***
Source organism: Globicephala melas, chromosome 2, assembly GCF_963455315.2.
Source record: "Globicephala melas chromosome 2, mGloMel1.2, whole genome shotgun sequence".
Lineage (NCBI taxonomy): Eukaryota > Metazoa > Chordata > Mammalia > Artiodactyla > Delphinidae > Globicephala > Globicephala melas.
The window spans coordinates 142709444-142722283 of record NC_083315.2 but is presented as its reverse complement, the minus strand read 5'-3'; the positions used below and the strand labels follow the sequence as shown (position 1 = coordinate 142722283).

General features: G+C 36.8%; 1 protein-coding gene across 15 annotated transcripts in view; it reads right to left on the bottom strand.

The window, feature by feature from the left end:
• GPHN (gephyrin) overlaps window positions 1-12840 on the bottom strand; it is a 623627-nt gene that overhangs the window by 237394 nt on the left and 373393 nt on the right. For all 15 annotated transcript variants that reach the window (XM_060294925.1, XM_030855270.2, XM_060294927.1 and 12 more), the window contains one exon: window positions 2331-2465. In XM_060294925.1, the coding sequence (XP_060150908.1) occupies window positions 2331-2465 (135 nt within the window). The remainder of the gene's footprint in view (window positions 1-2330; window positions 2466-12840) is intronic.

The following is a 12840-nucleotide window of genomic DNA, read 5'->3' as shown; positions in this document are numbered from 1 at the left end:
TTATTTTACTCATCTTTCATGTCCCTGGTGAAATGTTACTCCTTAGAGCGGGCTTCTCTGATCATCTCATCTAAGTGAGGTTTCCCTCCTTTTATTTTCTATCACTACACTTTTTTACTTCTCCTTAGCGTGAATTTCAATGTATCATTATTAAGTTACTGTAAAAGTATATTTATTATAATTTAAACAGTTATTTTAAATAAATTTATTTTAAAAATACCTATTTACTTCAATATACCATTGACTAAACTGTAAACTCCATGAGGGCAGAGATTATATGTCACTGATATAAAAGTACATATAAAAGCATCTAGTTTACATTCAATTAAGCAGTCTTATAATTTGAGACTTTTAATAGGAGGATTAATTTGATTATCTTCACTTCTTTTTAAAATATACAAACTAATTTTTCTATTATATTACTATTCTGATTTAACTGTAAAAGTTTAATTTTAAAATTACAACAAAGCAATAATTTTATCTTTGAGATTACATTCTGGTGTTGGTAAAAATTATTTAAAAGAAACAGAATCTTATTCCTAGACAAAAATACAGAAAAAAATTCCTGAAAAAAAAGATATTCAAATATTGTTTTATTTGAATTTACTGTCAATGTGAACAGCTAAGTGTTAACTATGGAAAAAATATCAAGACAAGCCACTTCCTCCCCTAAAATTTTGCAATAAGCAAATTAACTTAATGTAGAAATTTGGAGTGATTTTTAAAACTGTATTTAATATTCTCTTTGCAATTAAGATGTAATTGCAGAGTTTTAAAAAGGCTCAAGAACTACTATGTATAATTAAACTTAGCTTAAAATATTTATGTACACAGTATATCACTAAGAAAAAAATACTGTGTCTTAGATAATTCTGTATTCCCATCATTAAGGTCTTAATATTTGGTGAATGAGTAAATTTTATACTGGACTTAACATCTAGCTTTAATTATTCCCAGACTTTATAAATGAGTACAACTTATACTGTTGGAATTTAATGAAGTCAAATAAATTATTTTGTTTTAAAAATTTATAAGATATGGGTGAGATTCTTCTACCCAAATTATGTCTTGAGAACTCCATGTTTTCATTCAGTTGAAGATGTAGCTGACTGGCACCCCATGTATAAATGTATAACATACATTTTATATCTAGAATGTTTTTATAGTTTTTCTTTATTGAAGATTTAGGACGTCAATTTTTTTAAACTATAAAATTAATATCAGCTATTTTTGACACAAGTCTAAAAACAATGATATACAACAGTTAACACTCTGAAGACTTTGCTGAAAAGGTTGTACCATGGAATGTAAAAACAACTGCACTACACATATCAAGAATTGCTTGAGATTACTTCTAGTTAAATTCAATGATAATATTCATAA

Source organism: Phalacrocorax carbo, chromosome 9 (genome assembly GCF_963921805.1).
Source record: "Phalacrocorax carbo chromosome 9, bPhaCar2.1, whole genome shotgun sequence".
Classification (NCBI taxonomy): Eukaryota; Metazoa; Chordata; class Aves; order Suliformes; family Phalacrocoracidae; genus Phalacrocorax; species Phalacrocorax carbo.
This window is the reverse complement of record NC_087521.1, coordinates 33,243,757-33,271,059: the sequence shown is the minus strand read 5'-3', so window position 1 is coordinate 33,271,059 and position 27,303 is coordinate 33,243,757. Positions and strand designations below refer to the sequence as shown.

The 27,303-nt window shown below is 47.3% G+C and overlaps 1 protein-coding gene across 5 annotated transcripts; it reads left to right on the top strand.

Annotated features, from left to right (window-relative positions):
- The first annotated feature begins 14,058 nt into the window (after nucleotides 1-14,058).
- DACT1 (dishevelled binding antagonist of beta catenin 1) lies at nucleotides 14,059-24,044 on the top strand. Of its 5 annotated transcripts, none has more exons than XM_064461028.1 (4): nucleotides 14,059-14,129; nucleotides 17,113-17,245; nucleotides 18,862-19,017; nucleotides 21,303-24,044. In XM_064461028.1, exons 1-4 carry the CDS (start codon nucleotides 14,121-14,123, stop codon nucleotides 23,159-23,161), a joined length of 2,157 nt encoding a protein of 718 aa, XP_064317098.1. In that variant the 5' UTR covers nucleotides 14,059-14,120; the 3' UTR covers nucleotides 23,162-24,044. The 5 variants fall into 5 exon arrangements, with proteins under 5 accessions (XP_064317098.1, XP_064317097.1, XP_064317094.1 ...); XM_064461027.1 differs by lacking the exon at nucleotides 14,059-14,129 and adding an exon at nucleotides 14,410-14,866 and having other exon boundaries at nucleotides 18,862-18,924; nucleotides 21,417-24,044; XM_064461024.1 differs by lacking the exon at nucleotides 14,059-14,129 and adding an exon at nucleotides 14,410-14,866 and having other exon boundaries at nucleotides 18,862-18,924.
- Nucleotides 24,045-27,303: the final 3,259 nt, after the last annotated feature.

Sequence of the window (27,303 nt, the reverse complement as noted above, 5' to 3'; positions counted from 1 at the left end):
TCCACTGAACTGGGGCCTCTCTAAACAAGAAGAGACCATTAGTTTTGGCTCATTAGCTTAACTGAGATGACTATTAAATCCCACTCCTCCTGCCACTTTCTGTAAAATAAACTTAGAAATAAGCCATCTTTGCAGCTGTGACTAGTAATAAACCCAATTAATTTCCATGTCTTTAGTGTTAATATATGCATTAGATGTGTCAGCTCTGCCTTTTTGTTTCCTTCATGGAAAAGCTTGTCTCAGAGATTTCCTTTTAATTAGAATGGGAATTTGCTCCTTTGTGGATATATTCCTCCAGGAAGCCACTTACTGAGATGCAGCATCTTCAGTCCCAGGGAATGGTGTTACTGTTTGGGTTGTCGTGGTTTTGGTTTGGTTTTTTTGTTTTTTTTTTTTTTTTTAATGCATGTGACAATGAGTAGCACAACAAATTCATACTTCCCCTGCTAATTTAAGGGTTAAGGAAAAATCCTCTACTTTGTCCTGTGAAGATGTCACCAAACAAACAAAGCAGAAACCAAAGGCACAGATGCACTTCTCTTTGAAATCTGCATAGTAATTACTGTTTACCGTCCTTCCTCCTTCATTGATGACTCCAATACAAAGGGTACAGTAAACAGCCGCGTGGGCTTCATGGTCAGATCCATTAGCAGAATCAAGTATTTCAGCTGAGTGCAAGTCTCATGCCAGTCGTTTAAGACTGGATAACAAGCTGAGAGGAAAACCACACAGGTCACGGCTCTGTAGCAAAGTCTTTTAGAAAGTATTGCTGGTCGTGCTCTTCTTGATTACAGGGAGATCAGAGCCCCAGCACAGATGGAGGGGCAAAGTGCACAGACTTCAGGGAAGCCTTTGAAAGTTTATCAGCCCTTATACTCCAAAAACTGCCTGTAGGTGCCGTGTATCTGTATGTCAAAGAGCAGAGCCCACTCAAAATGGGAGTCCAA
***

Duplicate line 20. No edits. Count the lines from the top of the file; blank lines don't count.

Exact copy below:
TCCACTGAACTGGGGCCTCTCTAAACAAGAAGAGACCATTAGTTTTGGCTCATTAGCTTAACTGAGATGACTATTAAATCCCACTCCTCCTGCCACTTTCTGTAAAATAAACTTAGAAATAAGCCATCTTTGCAGCTGTGACTAGTAATAAACCCAATTAATTTCCATGTCTTTAGTGTTAATATATGCATTAGATGTGTCAGCTCTGCCTTTTTGTTTCCTTCATGGAAAAGCTTGTCTCAGAGATTTCCTTTTAATTAGAATGGGAATTTGCTCCTTTGTGGATATATTCCTCCAGGAAGCCACTTACTGAGATGCAGCATCTTCAGTCCCAGGGAATGGTGTTACTGTTTGGGTTGTCGTGGTTTTGGTTTGGTTTTTTTGTTTTTTTTTTTTTTTTTAATGCATGTGACAATGAGTAGCACAACAAATTCATACTTCCCCTGCTAATTTAAGGGTTAAGGAAAAATCCTCTACTTTGTCCTGTGAAGATGTCACCAAACAAACAAAGCAGAAACCAAAGGCACAGATGCACTTCTCTTTGAAATCTGCATAGTAATTACTGTTTACCGTCCTTCCTCCTTCATTGATGACTCCAATACAAAGGGTACAGTAAACAGCCGCGTGGGCTTCATGGTCAGATCCATTAGCAGAATCAAGTATTTCAGCTGAGTGCAAGTCTCATGCCAGTCGTTTAAGACTGGATAACAAGCTGAGAGGAAAACCACACAGGTCACGGCTCTGTAGCAAAGTCTTTTAGAAAGTATTGCTGGTCGTGCTCTTCTTGATTACAGGGAGATCAGAGCCCCAGCACAGATGGAGGGGCAAAGTGCACAGACTTCAGGGAAGCCTTTGAAAGTTTATCAGCCCTTATACTCCAAAAACTGCCTGTAGGTGCCGTGTATCTGTATGTCAAAGAGCAGAGCCCACTCAAAATGGGAGTCCAA